Japan's education ministry plans to implement new guidelines allowing elementary, junior high and high schools limited use of generative artificial intelligence, such as ChatGPT, to help formulate ideas to facilitate classroom discussions, among other uses, sources close to the matter said Thursday.
However, the ministry will not allow blanket use of the tool, with the draft guidelines saying generative AI should not be used in exams that measure students' academic performance or be used freely by students without them knowing the tendencies and limitations of the technology.
It also said its use to create poems or haiku or in artistic activities without careful consideration is inappropriate.
The Ministry of Education, Culture, Sports, Science and Technology is set to release the guidelines as early as July after hearing stakeholder opinions and making necessary revisions, the sources said.
The draft says it is important to "nurture abilities to thoughtfully use generative AI" but recommends a "restrictive" introduction, noting the potentially negative impact on students' critical thinking skills and creativity, as well as risks of personal data leaks and copyright infringements.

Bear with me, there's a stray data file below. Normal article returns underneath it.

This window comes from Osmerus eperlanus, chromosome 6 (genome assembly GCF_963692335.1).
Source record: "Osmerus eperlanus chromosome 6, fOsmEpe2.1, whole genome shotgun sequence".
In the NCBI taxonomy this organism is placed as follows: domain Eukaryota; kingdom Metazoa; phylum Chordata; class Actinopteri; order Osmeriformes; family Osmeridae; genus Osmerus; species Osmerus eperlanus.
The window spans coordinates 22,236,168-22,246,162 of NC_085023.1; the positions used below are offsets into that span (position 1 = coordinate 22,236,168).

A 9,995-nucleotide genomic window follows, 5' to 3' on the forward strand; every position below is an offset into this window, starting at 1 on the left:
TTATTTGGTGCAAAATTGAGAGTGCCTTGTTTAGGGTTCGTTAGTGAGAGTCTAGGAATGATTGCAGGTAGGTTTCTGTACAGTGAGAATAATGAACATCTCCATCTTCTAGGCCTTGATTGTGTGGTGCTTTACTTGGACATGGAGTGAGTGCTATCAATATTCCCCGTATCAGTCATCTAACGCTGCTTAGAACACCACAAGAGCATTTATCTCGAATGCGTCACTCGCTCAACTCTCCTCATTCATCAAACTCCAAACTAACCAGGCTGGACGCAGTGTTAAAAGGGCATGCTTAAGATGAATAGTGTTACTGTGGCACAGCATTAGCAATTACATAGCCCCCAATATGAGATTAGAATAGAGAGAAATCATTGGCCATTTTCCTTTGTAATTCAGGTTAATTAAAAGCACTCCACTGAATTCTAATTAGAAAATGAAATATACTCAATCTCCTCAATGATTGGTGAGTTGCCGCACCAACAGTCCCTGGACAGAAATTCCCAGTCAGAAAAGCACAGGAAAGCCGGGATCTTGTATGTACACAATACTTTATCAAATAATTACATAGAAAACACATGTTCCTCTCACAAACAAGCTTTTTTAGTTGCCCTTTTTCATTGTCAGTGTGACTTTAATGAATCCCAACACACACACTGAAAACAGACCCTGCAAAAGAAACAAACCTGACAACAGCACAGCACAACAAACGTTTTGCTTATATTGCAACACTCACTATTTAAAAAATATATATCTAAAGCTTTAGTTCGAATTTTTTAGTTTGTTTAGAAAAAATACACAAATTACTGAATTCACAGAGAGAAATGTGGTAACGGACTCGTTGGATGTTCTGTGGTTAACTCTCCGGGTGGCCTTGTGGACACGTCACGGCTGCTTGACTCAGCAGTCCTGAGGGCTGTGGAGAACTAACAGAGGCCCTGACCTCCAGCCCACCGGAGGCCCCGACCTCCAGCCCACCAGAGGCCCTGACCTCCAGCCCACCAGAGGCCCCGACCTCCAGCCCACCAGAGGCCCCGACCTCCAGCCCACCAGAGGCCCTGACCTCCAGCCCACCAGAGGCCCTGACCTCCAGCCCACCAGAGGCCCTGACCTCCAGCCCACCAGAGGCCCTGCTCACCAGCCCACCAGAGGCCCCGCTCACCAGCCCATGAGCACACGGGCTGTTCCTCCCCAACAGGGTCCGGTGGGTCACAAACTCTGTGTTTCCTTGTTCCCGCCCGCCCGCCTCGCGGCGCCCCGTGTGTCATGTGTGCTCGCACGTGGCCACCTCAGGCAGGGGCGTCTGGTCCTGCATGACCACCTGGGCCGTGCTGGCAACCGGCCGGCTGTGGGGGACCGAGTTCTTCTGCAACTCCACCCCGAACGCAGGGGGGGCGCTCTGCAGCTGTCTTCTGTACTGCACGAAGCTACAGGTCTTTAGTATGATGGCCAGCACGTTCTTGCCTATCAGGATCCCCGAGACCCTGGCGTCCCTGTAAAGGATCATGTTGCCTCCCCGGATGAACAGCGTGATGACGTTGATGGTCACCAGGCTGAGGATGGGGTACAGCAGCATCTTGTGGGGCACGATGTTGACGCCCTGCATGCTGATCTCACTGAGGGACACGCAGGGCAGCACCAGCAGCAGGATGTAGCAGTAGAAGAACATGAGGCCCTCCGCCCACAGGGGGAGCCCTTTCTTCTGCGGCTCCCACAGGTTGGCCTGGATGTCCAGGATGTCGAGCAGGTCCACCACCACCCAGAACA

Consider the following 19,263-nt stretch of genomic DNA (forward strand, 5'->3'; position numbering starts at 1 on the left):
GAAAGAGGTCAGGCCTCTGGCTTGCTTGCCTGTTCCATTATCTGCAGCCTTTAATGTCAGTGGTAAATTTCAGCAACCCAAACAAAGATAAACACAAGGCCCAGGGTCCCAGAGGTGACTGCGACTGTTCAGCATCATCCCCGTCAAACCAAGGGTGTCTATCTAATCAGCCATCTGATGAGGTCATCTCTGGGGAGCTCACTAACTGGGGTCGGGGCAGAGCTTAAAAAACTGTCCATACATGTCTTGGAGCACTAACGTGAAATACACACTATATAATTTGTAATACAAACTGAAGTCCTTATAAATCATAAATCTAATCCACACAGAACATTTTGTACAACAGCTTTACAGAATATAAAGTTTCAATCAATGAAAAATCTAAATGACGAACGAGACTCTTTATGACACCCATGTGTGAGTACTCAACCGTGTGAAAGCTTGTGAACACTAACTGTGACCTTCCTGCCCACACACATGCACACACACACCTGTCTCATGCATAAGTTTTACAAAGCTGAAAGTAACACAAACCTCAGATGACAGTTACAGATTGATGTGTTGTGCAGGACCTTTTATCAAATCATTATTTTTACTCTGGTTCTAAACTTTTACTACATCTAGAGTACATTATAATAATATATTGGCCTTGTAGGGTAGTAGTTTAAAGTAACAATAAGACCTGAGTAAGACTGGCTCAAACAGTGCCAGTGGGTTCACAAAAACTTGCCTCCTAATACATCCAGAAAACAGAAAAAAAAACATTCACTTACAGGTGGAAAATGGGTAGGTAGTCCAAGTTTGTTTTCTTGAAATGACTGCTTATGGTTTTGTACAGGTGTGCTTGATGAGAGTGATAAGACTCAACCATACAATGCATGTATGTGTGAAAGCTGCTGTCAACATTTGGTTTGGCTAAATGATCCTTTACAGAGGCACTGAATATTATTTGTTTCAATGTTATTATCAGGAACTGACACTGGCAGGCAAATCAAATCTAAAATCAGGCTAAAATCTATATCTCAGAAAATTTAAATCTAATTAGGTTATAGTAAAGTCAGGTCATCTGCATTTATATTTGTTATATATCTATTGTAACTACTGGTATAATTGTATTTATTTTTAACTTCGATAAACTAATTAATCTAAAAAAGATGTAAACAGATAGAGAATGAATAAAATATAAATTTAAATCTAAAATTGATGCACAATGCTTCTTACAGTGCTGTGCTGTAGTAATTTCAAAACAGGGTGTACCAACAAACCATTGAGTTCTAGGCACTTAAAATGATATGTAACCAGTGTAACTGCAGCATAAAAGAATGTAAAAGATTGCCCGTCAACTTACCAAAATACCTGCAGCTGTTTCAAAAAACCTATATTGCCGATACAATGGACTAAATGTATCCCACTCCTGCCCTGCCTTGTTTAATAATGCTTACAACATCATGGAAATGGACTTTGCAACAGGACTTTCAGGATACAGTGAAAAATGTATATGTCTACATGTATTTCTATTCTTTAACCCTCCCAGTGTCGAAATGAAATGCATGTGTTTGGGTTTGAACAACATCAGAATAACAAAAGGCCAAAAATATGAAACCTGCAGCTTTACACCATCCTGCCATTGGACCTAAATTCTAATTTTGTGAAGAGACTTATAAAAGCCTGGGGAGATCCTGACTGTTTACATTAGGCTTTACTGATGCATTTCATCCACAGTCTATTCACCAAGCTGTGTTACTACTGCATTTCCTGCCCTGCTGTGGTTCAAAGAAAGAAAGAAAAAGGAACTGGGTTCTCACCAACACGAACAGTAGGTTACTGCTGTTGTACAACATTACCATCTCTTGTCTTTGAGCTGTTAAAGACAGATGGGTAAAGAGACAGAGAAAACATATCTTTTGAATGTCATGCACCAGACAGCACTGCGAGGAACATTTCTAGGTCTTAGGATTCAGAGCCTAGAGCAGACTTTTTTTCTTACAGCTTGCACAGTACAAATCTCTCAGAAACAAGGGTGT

Teachers are also required to instruct students that it will be considered cheating if they submit essays written by generative AI as classwork or to contests as their own, according to the sources.
The guidelines emphasize that teachers and students should be mindful not to enter personal or confidential information into generative AI programs while being aware of the risks of copyright infringement if generated texts or images are made public outside of the classroom, such as on school websites, the sources said.
They encourage using generative AI to reduce teachers' workloads, such as creating draft programs for sports days, making exam questions or writing notices to parents. However, even in those cases, teachers need to edit and check the content, they said.
ChatGPT, developed by U.S. tech firm OpenAI, and other generative AI programs are trained using massive amounts of data from the internet and can process and simulate human-like conversations with users or create images based on users' instructions.